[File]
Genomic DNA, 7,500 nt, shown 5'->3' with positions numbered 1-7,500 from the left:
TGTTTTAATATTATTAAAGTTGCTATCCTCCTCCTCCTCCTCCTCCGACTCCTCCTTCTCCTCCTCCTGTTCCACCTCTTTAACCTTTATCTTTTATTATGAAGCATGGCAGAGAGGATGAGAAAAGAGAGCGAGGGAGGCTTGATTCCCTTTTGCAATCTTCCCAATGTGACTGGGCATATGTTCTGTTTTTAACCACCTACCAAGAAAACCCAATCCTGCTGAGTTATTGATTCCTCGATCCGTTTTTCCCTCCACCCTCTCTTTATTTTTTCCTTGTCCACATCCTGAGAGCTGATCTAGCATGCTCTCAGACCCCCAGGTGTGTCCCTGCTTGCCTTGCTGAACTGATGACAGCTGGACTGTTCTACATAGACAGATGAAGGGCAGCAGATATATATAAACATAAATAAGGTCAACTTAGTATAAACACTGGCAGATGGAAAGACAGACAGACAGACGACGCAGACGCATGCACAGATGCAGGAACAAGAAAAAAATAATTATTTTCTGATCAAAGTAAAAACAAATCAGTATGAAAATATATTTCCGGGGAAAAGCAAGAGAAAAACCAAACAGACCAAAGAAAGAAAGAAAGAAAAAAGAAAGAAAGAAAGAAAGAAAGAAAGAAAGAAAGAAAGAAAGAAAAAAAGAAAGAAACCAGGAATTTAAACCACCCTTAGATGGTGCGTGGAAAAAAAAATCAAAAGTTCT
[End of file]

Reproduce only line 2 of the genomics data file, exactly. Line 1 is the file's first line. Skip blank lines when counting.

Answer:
TGTTTTAATATTATTAAAGTTGCTATCCTCCTCCTCCTCCTCCTCCGACTCCTCCTTCTCCTCCTCCTGTTCCACCTCTTTAACCTTTATCTTTTATTATGAAGCATGGCAGAGAGGATGAGAAAAGAGAGCGAGGGAGGCTTGATTCCCTTTTGCAATCTTCCCAATGTGACTGGGCATATGTTCTGTTTTTAACCACCTACCAAGAAAACCCAATCCTGCTGAGTTATTGATTCCTCGATCCGTTTTTCCCTCCACCCTCTCTTTATTTTTTCCTTGTCCACATCCTGAGAGCTGATCTAGCATGCTCTCAGACCCCCAGGTGTGTCCCTGCTTGCCTTGCTGAACTGATGACAGCTGGACTGTTCTACATAGACAGATGAAGGGCAGCAGATATATATAAACATAAATAAGGTCAACTTAGTATAAACACTGGCAGATGGAAAGACAGACAGACAGACGACGCAGACGCATGCACAGATGCAGGAACAAGAAAAAAATAATTATTTTCTGATCAAAGTAAAAACAAATCAGTATGAAAATATATTTCCGGGGAAAAGCAAGAGAAAAACCAAACAGACCAAAGAAAGAAAGAAAGAAAAAAGAAAGAAAGAAAGAAAGAAAGAAAGAAAGAAAGAAAGAAAGAAAAAAAGAAAGAAACCAGGAATTTAAACCACCCTTAGATGGTGCGTGGAAAAAAAAATCAAAAGTTCT